Under Commission precedent, Section 3(a)(1) may not be available if a material utility subsidiary of a holding company serves a significant number of customers located outside its state of organization, or significant utility assets are located out of state. These aspects of a utility's out-of-state operations would generally be reflected in significant revenues or income derived from out-of-state sources. These factors all may be significant to qualifying under Section 3(a)(1) because they may indicate that the utility is not subject to effective state regulation. It is noteworthy that the out-of-state purchase of energy cited by the Presiding ALJ (as contrasted with sales) has never before been a factor in the Section 3(a)(1) analysis because the location where energy purchases occur is unrelated to whether the state regulator with jurisdiction over the utility's service territory can adequately protect end-use customers. The Presiding ALJ erred because she failed to focus on the appropriate, relevant factors in determining whether an exemption under Section 3(a)(1) was available to Enron.
The simple question that the Presiding ALJ should have asked is: "Are Portland General's activities outside of Oregon so extensive that the utility cannot be adequately regulated at the state level?" If, as we believe, the answer is "no," then Portland General should be deemed intrastate in character and the exemption would be established under the objective criteria of Section 3(a)(1). That determination would end Phase I of the Commission's review of Enron's Section 3(a)(1) application and take us to Phase II. Under Phase II, the Commission would determine whether, regardless of any entitlement to the exemption under the objective criteria of the Act, Enron should nevertheless be denied an exemption under the "unless and except" clause of Section 3 because the protection of investors, consumers and the public interest generally require that Enron be subject to full regulation under PUHCA.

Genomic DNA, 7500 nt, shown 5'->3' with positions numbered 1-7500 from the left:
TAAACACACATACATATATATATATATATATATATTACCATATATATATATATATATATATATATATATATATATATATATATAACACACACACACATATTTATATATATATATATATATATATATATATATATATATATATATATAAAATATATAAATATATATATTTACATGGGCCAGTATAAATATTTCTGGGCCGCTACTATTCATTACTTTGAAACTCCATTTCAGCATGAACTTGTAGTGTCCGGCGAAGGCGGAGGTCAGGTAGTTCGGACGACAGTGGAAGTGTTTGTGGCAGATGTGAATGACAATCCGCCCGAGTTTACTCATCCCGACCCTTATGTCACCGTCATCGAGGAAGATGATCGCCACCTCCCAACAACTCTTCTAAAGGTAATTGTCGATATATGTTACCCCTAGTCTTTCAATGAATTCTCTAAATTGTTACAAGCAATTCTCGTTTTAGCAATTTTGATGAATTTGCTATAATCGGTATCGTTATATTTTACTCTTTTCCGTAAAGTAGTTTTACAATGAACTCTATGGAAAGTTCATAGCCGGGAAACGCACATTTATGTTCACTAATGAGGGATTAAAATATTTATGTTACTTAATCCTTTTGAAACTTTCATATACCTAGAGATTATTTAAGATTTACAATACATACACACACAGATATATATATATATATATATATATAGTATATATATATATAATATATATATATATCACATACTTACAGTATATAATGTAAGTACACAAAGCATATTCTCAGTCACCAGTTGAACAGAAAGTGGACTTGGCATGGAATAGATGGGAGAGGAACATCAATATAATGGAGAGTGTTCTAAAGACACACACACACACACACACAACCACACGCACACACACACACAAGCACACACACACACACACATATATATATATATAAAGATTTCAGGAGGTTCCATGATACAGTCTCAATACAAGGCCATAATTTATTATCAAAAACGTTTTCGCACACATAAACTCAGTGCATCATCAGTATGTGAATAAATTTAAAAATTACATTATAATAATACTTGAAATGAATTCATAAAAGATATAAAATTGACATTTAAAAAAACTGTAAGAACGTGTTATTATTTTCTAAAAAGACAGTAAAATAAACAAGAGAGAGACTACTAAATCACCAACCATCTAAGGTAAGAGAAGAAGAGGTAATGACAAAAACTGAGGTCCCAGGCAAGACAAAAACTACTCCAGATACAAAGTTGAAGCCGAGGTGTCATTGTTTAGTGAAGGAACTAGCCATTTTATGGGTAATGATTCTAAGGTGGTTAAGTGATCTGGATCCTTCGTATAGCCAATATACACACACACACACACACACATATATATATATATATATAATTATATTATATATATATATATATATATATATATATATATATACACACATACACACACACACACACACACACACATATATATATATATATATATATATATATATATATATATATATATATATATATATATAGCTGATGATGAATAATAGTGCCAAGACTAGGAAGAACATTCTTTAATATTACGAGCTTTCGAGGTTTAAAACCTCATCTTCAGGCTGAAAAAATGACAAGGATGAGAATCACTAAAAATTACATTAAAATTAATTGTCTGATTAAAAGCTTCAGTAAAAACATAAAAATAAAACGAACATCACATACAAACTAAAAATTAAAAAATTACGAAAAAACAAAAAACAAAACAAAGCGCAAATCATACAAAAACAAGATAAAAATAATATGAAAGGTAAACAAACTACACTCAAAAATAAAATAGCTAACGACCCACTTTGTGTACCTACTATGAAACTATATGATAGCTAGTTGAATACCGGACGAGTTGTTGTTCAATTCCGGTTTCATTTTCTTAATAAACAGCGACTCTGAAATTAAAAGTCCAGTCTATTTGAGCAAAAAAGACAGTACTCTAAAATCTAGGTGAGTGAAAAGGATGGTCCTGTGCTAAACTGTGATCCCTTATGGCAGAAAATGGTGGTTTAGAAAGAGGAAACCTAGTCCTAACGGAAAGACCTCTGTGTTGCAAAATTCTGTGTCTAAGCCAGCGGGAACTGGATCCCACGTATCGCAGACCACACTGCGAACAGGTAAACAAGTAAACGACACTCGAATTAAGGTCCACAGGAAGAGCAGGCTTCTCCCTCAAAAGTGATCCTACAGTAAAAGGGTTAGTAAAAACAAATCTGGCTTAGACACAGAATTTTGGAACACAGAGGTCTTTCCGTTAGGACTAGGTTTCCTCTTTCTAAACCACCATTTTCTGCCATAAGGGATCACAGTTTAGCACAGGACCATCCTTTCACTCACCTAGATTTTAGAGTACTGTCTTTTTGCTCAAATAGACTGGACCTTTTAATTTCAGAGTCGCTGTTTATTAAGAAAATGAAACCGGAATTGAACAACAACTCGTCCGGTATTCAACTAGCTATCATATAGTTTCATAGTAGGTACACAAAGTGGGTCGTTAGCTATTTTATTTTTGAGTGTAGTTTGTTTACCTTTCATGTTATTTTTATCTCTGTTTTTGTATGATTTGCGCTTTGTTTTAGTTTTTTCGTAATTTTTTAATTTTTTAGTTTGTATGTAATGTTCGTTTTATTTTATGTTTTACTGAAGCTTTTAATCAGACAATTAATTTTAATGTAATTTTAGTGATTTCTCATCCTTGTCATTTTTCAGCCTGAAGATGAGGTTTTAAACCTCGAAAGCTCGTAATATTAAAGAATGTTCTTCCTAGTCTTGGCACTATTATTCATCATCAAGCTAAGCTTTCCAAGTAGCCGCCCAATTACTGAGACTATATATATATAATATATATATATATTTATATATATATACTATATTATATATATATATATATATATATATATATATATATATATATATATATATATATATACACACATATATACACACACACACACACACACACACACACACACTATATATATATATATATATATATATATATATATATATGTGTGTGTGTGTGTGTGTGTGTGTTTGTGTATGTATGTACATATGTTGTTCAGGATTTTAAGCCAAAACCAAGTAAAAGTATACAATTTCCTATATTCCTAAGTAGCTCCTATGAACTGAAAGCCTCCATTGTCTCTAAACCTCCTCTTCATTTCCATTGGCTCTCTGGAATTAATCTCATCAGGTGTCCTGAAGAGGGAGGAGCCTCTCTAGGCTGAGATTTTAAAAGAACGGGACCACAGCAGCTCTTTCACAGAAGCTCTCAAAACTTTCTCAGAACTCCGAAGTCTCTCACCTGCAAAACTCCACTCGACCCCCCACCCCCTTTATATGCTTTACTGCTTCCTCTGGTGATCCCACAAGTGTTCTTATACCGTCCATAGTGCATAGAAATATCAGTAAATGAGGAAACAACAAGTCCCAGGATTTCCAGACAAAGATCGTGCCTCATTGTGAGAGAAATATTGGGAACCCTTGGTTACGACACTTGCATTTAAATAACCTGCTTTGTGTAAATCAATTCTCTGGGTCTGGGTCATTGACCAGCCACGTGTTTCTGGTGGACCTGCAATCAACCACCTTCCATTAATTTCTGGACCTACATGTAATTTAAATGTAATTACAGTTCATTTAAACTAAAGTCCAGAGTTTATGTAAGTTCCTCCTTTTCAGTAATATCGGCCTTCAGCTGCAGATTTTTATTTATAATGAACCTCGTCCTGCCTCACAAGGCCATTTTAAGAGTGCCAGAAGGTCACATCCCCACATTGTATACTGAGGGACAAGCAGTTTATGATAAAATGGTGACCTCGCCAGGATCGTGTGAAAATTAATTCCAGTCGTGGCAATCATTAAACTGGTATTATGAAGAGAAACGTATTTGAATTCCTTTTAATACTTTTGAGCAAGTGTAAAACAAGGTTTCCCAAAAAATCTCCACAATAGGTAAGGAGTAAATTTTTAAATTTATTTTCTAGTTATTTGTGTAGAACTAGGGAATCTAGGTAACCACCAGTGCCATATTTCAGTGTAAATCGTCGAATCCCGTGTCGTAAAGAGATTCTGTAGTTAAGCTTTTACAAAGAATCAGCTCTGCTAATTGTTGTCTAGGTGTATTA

The Initial Decision reflects errors in applying the two-phase hearing plan set out in the Commission's October 7, 2002 Hearing Scheduling Order.9
Specifically, the Presiding ALJ appears to have interpreted the order's instructions to defer consideration of broad public interest issues until Phase II as direction that the statutory language of Section 3(a)(1), and in particular the term "intrastate in character," should be interpreted without consideration of the policy objectives of the Act. Although the Hearing Scheduling Order was intended to promote the efficient administration of this proceeding, it was error, and inconsistent with Commission precedent, to have applied it in a manner that precluded the interpretation of Section 3(a)(1) within the broader context of the Act.